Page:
Novel Memoir, Disconnected, Releases Thursday!

20 yrs in the writing. No joke! The novel memoir, Disconnected, releases on Thursday! http://disconnectednovel.com/

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Are You Proud to be Fat?

fat-girls-in-bikinisA dialog on ‪#‎Litchat‬ the other day on Proud to be ‪#‎Fat‬:

#Litchat hosted an author on Twitter who’d written a book on accepting herself for being fat.
And I had a problem with that.
Annoyed with the conversation—the politically correct yet ignorant people stroking the author’s ego with praise, I joined in the dialog.
I tweeted, “As a society, we need to stop making excuses for poor diet and giving into every whim. Self-discipline is key, not self-acceptance.”
The author tweeted back, “I can’t help being fat.”
The following 5 tweets were from the politically correct folks slamming me for being rude to the author.

Read the rest: http://jcafesin.blogspot.com/2014/04/proud-to-be-fat.html

The Butterfly Effect

butterfly effectMonica Lewinsky sucked Pres. Clinton’s cock, getting George W. Bush elected, which lead to the 2008 financial meltdown with the Republican’s ‘let the country and Wall Street run itself,’ policy, and left not only millions of people without any retirement, but my father without enough money to care for himself, compelling us to use our little savings to help him. This investment into my father’s care comes out of our kids college funds, and will most likely effect them down the line.
The other day a friend emailed me freaking out that she’d entered the stairwell at her job with a well-known start-up and saw the married CEO of her company sucking face with an employee. She has a right to be upset. The CEO is putting the company, its pre-IPO stock value, and its almost 300 employees at risk by displaying his extra-marital affair publicly. His sloppy behavior can not only get him fired, but eventually lead to the demise of the company with scandalous press chasing away customers and business associations alike. And, of course, there are his two kids and a wife at home who will suffer, possibly lifetime scars from his selfish indiscretions.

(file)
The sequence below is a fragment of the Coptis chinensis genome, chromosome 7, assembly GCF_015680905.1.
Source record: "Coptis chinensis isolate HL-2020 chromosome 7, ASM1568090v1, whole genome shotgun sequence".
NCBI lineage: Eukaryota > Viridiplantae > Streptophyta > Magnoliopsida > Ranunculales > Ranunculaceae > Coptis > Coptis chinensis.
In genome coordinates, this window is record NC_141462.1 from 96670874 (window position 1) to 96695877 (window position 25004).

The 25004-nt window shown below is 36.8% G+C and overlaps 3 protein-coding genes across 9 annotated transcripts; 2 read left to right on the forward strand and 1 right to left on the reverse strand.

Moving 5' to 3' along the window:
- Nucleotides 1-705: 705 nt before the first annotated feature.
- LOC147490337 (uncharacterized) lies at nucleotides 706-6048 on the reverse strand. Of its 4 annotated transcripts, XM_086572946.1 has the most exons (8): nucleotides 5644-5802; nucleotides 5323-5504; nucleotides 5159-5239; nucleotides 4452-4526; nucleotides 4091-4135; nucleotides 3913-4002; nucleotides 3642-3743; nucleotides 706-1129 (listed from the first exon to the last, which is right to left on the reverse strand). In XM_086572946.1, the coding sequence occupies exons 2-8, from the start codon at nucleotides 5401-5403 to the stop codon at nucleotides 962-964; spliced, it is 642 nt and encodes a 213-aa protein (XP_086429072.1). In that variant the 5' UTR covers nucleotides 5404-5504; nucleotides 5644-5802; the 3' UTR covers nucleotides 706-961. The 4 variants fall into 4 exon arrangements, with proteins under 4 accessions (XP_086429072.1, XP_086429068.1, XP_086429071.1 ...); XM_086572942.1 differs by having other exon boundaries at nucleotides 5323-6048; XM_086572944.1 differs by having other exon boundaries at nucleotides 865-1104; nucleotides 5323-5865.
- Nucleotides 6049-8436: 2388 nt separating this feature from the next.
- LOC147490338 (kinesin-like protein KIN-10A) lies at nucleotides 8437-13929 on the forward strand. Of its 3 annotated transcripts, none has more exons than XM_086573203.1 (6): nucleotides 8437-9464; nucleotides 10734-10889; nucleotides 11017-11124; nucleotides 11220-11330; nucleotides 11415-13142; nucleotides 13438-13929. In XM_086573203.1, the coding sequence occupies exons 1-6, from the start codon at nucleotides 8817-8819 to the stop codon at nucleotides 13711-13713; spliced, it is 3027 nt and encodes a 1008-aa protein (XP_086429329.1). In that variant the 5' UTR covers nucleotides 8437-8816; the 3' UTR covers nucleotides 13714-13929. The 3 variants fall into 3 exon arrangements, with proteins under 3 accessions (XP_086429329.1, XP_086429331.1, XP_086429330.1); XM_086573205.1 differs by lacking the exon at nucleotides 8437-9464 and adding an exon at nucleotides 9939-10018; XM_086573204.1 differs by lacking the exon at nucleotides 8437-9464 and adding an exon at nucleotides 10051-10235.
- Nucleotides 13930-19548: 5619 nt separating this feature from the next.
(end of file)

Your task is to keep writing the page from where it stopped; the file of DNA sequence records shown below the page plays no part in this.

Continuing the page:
When a butterfly flaps it wings in Central Park, it does NOT cause a typhoon in India. But the Butterfly Effect is very real, and very personal, for all of us.

The Reasoning Behind ObamaCare

obamacareI had a bike accident in my early 30s and smashed in my head and knee. I was taken by ambulance to the hospital, something I would have protested had I been conscious at the time. I was in Emergency for over two hours, laying on a gurney unattended, the curtain around my small area the only thing separating me from ten other people laying on gurneys in the large room. I watched doctors and nurses pass me without stopping to inquire what I was there for. When I finally got a nurse’s attention I asked if I could go, but she insisted a doctor had to sign a release before I’d be allowed to leave.

Three hours into my Emergency visit a doctor came in and examined me. He told me I had a mild concussion that would heal itself, but my kneecap had been crushed in the accident and would have to be surgically repaired. I had no health insurance as a freelance designer, and there was no way in hell I could afford surgery. He assured me if I didn’t have surgery I’d be unable to continue playing racquetball, be drastically limited in most any sport, and probably limp the rest of my life. I left the hospital five hours after arrival in a wheel chair since I couldn’t walk with my knee blown up from the impact with concrete, and crying, knowing I could never afford the surgery he recommended, thinking I’d be crippled for life.

My sister was on a ski trip with her husband the same time I had my bike accident. She fell going downhill and tore her knee up pretty badly, ending up in a private hospital room in Lake Tahoe the same time I was in Emergency down in L.A. While I was still recovering in my rented house a week later, choosing between paying my hospital bill and eating for the next month, she was in surgery having her knee repaired by a renowned orthopedic surgeon at UCLA Medical Center. My sister’s husband was a commercial real estate developer, a millionaire since his early 20s, and they were fully insured.